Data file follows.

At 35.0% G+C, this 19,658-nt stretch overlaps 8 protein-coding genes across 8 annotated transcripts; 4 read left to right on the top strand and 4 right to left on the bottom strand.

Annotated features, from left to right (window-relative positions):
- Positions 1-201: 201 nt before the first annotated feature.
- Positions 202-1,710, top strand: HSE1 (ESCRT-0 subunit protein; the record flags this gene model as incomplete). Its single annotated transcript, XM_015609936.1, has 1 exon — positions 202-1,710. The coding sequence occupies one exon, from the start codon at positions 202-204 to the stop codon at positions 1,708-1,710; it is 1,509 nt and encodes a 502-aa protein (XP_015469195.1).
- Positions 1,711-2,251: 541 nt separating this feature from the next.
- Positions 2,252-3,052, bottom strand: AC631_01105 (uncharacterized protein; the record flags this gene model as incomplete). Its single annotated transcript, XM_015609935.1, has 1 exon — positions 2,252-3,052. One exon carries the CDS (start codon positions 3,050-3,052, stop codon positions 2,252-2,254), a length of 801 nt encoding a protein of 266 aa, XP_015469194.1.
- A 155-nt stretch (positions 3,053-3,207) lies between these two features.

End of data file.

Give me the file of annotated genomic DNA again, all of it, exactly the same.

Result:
At 35.0% G+C, this 19,658-nt stretch overlaps 8 protein-coding genes across 8 annotated transcripts; 4 read left to right on the top strand and 4 right to left on the bottom strand.

Annotated features, from left to right (window-relative positions):
- Positions 1-201: 201 nt before the first annotated feature.
- Positions 202-1,710, top strand: HSE1 (ESCRT-0 subunit protein; the record flags this gene model as incomplete). Its single annotated transcript, XM_015609936.1, has 1 exon — positions 202-1,710. The coding sequence occupies one exon, from the start codon at positions 202-204 to the stop codon at positions 1,708-1,710; it is 1,509 nt and encodes a 502-aa protein (XP_015469195.1).
- Positions 1,711-2,251: 541 nt separating this feature from the next.
- Positions 2,252-3,052, bottom strand: AC631_01105 (uncharacterized protein; the record flags this gene model as incomplete). Its single annotated transcript, XM_015609935.1, has 1 exon — positions 2,252-3,052. One exon carries the CDS (start codon positions 3,050-3,052, stop codon positions 2,252-2,254), a length of 801 nt encoding a protein of 266 aa, XP_015469194.1.
- A 155-nt stretch (positions 3,053-3,207) lies between these two features.